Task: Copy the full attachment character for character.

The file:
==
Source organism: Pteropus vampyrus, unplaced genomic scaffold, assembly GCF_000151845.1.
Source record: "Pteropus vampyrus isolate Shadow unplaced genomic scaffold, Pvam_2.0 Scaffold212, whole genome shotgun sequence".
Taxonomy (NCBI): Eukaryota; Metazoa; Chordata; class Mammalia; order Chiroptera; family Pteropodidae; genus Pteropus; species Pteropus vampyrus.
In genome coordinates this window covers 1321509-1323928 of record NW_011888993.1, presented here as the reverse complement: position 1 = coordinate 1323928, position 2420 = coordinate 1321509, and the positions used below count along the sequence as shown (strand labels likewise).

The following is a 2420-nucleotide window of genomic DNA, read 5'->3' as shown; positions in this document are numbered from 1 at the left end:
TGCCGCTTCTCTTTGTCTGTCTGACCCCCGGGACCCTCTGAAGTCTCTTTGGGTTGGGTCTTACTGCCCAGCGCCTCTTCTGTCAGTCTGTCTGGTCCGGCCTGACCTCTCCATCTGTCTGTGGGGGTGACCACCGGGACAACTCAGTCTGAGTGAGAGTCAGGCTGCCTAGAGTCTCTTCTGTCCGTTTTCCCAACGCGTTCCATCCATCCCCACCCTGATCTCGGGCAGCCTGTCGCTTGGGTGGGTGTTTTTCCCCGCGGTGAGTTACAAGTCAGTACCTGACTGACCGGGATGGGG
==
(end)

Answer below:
Source organism: Pteropus vampyrus, unplaced genomic scaffold, assembly GCF_000151845.1.
Source record: "Pteropus vampyrus isolate Shadow unplaced genomic scaffold, Pvam_2.0 Scaffold212, whole genome shotgun sequence".
Taxonomy (NCBI): Eukaryota; Metazoa; Chordata; class Mammalia; order Chiroptera; family Pteropodidae; genus Pteropus; species Pteropus vampyrus.
In genome coordinates this window covers 1321509-1323928 of record NW_011888993.1, presented here as the reverse complement: position 1 = coordinate 1323928, position 2420 = coordinate 1321509, and the positions used below count along the sequence as shown (strand labels likewise).

The following is a 2420-nucleotide window of genomic DNA, read 5'->3' as shown; positions in this document are numbered from 1 at the left end:
TGCCGCTTCTCTTTGTCTGTCTGACCCCCGGGACCCTCTGAAGTCTCTTTGGGTTGGGTCTTACTGCCCAGCGCCTCTTCTGTCAGTCTGTCTGGTCCGGCCTGACCTCTCCATCTGTCTGTGGGGGTGACCACCGGGACAACTCAGTCTGAGTGAGAGTCAGGCTGCCTAGAGTCTCTTCTGTCCGTTTTCCCAACGCGTTCCATCCATCCCCACCCTGATCTCGGGCAGCCTGTCGCTTGGGTGGGTGTTTTTCCCCGCGGTGAGTTACAAGTCAGTACCTGACTGACCGGGATGGGG